Toro Y Moi: Anything in Return
Anything in Return
Bottom Line: An album that straddles electronica, chillwave, and R&B very adeptly and with missteps few and far between.

Anything in Return

Yes, Darren used the word "chillwave" in the "bottom line" up there. No, he doesn't know what it means except that it kind of involves a lot of synth effects and looped samples.
Keeping with the tradition of chillwave musicians really being just one guy that uses an odd stage name, Chaz Bundick is Toro Y Moi. And while I haven't listened to anything else before this album, Anything In Return definitely made me a fan.

The two other artists I listen to described as "chillwave" (seriously such a ridiculous name) both seem to have their established sounds; Neon Indian has his retro 80ish sound that reminds me of old computer programs and Washed Out has his minimalist electronic beats. Toro Y Moi in contrast, is more pop-sounding than both, and Chaz Bundick really lets his vocal talents show instead of using any distortion in his voice.

Anything In Return opens with "Harm In Charge," which sets the tone of the album with its shifting drum beats, intermittent piano layer, high-pitched synths, chopped-up vocal samples that sound ripped from soul songs, all topped off with Bundick's vocals. In other words, it's a multi-layered musical collage. Second track "Say That," follows the same pattern with bit more funk, though the sampled "da-da-da" vocals are potentially grating.
Third track "So Many Details" is a real standout and seems to be the most popular single of the album so far, which it deserves as a fantastic song. Starting out with a breakbeat and heavy bass part that make it sound like an R&B song, a heavily-distorted synth part one-third into the song marks a somber moment - Bundick asks "What happened to the time we had? I thought you said you won't ever - won't ever leave me. What happened to us?" while a female vocal sample simultaneously says "I know I promised to wait, but it's been so much longer. I really did try." POW! RIGHT IN THE FEELINGS LISTENER. The song then resumes the beat, but now you know that the song is more of a gloomy plea than a sexy R&B tune.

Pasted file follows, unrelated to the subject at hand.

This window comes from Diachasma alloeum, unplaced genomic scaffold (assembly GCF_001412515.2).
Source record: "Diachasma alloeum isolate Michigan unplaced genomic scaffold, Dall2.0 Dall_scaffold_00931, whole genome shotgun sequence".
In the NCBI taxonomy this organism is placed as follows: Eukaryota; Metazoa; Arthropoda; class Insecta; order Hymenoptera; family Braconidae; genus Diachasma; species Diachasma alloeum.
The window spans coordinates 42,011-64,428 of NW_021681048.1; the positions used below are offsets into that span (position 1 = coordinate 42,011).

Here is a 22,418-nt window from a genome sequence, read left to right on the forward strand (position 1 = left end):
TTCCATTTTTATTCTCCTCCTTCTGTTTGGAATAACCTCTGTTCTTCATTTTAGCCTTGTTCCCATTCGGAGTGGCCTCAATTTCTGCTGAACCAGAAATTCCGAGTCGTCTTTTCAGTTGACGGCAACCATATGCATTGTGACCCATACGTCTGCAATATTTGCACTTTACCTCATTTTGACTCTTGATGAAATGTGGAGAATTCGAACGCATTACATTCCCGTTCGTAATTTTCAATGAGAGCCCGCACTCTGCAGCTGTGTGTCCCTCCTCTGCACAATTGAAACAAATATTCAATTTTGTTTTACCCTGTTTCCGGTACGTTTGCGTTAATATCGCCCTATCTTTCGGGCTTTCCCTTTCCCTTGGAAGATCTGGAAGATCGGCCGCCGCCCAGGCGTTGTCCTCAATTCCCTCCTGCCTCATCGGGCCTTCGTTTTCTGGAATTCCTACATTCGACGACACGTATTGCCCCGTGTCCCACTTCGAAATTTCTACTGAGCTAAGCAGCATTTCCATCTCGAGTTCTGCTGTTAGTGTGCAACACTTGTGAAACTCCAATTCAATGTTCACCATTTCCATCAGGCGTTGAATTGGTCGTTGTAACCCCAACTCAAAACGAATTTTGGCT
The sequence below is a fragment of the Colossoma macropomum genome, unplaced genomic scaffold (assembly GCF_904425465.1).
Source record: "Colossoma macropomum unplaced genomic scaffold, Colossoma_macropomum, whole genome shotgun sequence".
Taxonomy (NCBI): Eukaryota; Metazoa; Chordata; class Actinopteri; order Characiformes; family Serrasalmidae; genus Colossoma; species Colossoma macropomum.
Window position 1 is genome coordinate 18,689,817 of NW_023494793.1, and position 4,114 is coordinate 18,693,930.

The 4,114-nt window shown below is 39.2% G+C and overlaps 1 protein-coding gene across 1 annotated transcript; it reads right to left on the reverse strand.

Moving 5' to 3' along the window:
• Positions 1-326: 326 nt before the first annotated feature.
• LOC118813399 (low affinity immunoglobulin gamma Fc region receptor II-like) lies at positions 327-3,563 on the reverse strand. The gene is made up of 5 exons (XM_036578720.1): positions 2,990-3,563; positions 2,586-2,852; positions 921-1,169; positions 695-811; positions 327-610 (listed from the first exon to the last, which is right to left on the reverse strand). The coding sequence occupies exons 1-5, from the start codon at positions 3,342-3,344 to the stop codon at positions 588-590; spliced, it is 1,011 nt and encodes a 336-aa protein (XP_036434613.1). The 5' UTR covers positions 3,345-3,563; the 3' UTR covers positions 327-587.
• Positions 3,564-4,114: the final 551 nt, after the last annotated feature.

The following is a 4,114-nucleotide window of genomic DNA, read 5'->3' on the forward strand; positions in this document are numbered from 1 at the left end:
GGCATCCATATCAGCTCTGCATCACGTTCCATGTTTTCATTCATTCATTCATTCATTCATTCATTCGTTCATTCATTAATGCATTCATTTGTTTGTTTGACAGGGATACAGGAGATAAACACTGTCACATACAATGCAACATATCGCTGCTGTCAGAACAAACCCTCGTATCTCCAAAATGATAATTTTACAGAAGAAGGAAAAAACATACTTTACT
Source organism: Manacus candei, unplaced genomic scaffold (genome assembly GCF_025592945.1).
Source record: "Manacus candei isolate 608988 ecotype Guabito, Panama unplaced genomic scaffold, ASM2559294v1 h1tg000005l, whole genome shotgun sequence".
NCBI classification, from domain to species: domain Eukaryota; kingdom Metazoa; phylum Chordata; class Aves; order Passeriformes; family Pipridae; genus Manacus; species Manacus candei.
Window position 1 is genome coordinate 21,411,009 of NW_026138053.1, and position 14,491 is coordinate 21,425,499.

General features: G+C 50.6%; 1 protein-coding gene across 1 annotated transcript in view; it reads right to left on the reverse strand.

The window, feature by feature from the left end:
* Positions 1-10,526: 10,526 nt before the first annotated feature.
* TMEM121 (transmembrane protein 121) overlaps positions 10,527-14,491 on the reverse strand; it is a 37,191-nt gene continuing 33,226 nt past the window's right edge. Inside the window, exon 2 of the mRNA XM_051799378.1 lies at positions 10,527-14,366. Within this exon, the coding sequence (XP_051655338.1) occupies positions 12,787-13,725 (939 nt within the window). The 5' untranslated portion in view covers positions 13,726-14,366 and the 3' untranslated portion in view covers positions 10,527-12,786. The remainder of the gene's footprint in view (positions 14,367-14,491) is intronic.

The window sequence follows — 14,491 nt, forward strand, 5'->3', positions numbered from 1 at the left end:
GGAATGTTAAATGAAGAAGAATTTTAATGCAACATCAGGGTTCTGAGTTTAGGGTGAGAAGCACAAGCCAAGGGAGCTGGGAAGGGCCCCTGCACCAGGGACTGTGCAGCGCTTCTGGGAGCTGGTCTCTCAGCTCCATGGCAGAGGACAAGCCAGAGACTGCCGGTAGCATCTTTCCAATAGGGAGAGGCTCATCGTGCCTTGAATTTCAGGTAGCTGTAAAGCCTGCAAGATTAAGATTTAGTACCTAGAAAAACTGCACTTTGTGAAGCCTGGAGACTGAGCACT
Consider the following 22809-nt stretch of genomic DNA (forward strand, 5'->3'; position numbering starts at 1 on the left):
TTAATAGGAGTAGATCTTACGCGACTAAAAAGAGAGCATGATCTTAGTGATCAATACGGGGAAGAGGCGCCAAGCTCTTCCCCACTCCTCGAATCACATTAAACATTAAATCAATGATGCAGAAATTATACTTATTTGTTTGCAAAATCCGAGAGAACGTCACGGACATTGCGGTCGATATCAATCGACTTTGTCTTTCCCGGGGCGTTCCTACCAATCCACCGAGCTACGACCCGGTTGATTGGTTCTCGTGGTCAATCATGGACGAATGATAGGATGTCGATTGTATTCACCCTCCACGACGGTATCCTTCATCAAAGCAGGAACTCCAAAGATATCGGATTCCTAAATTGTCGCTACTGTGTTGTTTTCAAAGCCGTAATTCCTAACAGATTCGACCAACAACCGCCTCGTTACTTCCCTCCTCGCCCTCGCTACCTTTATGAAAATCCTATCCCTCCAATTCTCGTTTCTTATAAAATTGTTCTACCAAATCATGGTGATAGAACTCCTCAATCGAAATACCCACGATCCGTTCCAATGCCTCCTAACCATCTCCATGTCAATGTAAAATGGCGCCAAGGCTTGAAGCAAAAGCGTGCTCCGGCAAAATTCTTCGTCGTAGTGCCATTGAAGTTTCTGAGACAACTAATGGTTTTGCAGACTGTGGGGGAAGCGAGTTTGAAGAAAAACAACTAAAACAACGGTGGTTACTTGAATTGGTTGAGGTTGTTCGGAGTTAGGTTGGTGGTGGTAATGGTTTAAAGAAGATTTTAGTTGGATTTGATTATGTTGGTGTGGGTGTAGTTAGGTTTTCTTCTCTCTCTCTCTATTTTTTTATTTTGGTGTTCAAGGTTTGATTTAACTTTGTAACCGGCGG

The next slew of tracks have a more chilled-out tone to them, with subtle synthesizer parts and slower drum beats. "Touch" for example seems almost minimalist with its odd time signature and sparse vocals, while "Studies" starts to pick up the tempo with Bundick's falsetto vocals and a beat that could be the backtrack of a hip-hop song. None of these tracks are bad at all, but they do bring down the energy with their mellowness and seem awkwardly sandwiched between two strong parts of the album.

After that, the following tracks are more R&B than the rest of the album, both in terms of their beats and lyrics. The slow beat of High Living with lyrics like "We'll be living high, we'll be living low, I can't give it either way I don't think I know," reminds me of something Frank Ocean might have done, while "Grown Up Calls" mixes the musical collages of the opening tracks with an R&B beat. "Cake" is likely the most pop-sounding track on the album, with its high energy and chorus of "she knows I'ma be her boy forever," which oddly enough works well to build the album's variety of styles and sounds.

The remainder of the album is just as mixed as the album as a whole, with "Day One" being fairly mellow only to be followed by "Never Matter," the most energetic on the album. This track is another standout with its scattered hip-hop elements, pounding synths, and 90's sounding keyboards that altogether make it one of the more dance-friendly tracks. Closer "How's It Wrong?" follows suit, albeit slightly toned down.

If Anything In Return proves one thing, it's that Chaz Bundick can really make a killer beat and layer different synthesizer lines and vocal samples very well. He's also a pretty good singer, and his vocals really do make a lot of the songs on the album. My main criticism of Anything In Return, though is that on the whole, the tracks can blend together at times, particularly in the middle, as they seem to have been grouped by their style and energy. On their own each track is great, but listening to it several times though you may go "wait, which track was that? I listened to it?" Still, if you enjoy chillwave (you filthy hipster music snob), mellow electronic music, or even R&B, I strongly recommend giving Anything In Return a listen.

Grade: A-
comments powered by Disqus